New York State and the Death Penalty
Can New York Kill?

By Bruce Jackson
All photographs by Bruce Jackson. Except for the picture of Chuck Culhane,
all were taken at the Ellis Unit, Texas Dept. of Corrections in 1979.

death penalty
From a Texas Death Row cell you can see the wall a few feet away from the bars, a little to the left and right of that, and not much else. So everybody has a mirror to see what’s going on up and down the Row, who’s been brought in, who’s being taken away, what caused the noise everybody just heard.
Bad places
Except for Judas, Brutus and Cassius, who were sentenced to be gnawed forever in one of Lucifer’s three mouths, the worst people Dante could imagine were doomed to eternity stuck in the frozen lake Cocytus, the Ninth Circle of Hell. The fabled fire and brimstone were the province of lesser criminals.

So it is perhaps no fluke that New York’s present death row is at Clinton Correctional Facility in Dannemora, up near the Canadian border, the coldest and most isolated prison in the state. The last time New York executed anybody was at Sing Sing prison in Ossining in 1963. Not long after that, death row and the execution chamber were moved to Greenhaven prison in Duchess county, 90 minutes from midtown Manhattan. Clinton Correctional Facility is 330 miles and six hours north of Manhattan, just about as far as you can get from urban lawyers who might want to talk to you about items of mutual interest.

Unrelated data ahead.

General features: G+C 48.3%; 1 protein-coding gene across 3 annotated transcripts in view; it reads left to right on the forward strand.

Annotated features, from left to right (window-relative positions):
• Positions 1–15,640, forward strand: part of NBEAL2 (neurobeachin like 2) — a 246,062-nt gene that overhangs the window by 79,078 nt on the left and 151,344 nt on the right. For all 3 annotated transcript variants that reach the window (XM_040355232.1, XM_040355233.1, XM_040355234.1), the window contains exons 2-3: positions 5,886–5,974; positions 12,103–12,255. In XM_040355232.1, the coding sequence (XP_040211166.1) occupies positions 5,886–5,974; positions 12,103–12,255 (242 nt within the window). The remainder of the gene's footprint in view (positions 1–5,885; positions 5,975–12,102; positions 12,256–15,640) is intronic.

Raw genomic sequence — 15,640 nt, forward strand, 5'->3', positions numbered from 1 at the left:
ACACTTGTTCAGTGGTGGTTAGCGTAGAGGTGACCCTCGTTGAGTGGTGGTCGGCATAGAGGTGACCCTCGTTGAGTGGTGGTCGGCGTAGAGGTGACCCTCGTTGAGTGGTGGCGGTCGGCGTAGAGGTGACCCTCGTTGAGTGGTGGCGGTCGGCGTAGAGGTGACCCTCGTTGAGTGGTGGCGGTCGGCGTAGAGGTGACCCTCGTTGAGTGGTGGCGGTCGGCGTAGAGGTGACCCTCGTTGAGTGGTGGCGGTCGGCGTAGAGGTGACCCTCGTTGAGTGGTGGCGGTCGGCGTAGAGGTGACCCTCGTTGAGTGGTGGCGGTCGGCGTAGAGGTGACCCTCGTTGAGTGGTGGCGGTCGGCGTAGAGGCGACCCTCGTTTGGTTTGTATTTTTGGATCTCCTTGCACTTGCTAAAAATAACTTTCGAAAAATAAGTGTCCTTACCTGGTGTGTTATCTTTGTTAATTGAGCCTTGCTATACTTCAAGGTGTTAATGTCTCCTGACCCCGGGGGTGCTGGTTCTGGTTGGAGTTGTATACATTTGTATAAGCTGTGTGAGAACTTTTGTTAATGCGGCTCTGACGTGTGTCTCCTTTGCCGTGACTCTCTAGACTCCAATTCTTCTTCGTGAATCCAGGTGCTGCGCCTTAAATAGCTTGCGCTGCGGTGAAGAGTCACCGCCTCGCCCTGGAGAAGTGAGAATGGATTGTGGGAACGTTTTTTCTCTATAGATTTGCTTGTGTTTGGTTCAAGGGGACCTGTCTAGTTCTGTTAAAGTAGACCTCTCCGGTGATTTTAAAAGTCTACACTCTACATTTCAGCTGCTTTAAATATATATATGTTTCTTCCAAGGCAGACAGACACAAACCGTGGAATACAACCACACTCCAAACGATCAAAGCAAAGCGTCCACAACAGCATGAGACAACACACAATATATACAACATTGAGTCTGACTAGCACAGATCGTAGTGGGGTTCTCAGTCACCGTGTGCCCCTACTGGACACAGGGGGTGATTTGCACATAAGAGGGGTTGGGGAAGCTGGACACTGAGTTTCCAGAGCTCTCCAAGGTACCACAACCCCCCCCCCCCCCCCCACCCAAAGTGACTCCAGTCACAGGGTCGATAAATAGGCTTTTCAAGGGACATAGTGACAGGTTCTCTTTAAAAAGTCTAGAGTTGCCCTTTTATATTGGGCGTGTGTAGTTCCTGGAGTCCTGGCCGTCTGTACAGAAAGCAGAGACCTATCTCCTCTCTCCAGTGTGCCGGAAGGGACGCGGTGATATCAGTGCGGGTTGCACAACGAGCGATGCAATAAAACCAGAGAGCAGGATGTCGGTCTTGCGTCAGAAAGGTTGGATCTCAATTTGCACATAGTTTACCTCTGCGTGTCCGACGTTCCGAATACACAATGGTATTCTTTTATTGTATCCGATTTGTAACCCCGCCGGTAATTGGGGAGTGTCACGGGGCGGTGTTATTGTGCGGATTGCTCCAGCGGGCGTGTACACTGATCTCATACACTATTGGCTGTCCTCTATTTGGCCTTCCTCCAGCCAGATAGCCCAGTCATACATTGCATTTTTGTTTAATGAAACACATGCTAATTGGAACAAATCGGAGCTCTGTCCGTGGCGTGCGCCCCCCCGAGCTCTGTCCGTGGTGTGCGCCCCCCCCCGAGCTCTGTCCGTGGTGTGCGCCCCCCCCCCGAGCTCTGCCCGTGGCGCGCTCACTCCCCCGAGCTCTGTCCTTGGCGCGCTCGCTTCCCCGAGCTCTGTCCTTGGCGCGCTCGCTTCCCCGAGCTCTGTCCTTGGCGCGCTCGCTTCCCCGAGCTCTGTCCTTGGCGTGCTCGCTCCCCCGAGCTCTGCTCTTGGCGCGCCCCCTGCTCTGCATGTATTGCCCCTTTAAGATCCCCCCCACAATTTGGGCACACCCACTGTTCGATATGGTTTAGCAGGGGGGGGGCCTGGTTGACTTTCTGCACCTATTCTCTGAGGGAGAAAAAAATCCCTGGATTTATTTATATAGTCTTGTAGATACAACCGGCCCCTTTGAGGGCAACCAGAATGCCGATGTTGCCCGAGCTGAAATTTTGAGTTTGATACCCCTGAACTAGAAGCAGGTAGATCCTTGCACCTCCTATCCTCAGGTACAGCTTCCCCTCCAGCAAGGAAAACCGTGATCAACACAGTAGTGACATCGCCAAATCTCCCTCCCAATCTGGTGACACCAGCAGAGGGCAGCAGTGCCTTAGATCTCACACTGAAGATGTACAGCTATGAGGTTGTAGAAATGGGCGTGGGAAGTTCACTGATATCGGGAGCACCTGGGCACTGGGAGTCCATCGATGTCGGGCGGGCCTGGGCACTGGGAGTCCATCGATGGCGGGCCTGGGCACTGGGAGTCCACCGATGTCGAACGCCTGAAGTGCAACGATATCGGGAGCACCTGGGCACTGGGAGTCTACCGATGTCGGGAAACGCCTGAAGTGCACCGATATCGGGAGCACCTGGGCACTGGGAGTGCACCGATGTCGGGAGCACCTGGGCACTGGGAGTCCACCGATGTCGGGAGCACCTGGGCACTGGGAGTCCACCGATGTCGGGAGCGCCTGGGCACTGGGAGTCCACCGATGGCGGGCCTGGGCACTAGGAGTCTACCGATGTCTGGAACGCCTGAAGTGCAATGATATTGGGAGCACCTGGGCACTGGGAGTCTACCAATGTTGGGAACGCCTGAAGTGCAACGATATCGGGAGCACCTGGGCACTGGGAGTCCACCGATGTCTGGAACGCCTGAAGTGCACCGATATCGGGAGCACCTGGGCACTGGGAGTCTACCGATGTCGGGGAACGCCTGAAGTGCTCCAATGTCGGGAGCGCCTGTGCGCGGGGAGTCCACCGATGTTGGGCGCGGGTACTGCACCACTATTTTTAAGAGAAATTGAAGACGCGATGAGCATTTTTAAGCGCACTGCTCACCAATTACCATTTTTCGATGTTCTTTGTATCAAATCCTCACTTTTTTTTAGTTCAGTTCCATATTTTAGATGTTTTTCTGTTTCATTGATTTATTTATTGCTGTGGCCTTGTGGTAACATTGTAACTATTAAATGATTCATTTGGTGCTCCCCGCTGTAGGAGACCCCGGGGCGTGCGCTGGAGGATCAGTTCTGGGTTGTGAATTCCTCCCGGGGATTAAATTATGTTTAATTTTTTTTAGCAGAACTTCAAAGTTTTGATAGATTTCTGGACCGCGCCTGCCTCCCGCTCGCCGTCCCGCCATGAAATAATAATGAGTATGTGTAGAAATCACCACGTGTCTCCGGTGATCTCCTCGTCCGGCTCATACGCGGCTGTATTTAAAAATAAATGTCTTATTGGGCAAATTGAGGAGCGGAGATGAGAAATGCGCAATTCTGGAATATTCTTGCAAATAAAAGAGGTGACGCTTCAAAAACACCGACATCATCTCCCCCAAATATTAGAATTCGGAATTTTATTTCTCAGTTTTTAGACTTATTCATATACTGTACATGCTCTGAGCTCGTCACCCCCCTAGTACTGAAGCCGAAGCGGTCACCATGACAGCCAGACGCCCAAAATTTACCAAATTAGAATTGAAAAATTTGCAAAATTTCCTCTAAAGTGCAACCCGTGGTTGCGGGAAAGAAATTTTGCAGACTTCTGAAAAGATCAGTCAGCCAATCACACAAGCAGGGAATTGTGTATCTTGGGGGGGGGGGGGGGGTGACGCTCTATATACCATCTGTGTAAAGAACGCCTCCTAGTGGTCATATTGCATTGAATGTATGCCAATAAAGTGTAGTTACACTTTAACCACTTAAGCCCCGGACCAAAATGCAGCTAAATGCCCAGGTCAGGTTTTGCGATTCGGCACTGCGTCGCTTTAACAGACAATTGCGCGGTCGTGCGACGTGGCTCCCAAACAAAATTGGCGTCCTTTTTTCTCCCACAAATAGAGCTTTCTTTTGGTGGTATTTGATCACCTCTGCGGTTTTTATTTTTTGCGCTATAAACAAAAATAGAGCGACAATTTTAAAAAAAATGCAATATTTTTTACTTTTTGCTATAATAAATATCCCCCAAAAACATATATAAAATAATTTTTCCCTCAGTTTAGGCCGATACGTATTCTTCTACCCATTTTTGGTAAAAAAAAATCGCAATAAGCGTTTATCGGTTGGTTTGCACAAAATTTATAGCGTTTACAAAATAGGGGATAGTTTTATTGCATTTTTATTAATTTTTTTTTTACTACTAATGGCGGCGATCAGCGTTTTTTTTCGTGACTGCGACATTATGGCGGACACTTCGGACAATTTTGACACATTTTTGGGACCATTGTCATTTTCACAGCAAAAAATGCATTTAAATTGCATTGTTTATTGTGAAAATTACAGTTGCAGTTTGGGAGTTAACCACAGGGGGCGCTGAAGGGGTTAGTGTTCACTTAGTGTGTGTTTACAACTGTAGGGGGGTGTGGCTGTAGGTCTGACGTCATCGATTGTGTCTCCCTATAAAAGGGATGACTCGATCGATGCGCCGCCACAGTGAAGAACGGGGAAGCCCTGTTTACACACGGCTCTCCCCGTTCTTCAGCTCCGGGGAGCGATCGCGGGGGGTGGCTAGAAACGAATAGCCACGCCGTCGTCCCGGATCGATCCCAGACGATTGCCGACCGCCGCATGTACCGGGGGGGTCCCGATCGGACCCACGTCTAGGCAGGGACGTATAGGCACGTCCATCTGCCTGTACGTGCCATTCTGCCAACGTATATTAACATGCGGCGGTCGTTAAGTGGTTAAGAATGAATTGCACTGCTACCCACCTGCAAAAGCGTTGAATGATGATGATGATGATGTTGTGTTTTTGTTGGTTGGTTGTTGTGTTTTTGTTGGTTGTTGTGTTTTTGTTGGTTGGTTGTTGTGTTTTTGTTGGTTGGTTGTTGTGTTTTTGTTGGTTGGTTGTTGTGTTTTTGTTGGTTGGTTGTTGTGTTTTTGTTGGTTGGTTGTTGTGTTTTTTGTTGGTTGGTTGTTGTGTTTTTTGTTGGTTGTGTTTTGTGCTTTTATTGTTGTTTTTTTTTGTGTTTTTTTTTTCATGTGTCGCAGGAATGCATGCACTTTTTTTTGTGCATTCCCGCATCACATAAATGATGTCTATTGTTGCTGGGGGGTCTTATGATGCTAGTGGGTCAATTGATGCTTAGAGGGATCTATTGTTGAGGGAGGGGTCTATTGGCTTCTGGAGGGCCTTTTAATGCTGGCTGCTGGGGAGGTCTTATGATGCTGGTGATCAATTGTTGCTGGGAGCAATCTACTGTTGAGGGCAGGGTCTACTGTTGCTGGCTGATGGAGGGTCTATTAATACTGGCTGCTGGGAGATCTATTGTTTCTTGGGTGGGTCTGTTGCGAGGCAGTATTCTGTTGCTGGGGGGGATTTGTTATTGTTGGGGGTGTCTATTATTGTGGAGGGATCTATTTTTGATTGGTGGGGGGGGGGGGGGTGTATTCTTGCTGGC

In 1972, the Supreme Court ruled in Furman v. Georgia that nearly all US capital punishment procedures were unconstitutional. The ruling didn’t ban the death penalty itself (though some of the justices would have preferred that); it only said the process was so capricious hardly any defendants had a fair shot at justice. Furman was a close decision: 5 to 4, with Douglas, Brennan, Stewart, White and Marshall writing separate opinions in support of the judgment; Burger, Blackmun, Powell and Rehnquist writing separate dissents.

Several states immediately set about drafting new death penalty laws that would be in compliance with the conditions set forth in Furman. For years those laws were tested in the courts. Some were again kicked back, whereupon those states tuned their legislation and eventually they wound up with capital punishment laws that seemed in themselves invulnerable. By the mid 1990s, if condemned prisoners were going to appeal, it would either have to be on a creative new reading of the law or, more commonly, on some perversion of justice in the prosecution of their individual cases.

New York legislators regularly passed death penalty bills in those post-Furman years. Some of those legislators fervently believed that capital punishment was useful and just; others were just going along with what they thought the polls said the public wanted. Many legislators who voted for the capital punishment bills gave them little thought because they knew that governors Hugh Carey and Mario Cuomo would veto every death penalty bill that made it to their desks. Those legislators could tell their constituents they were tough on crime and nobody got killed.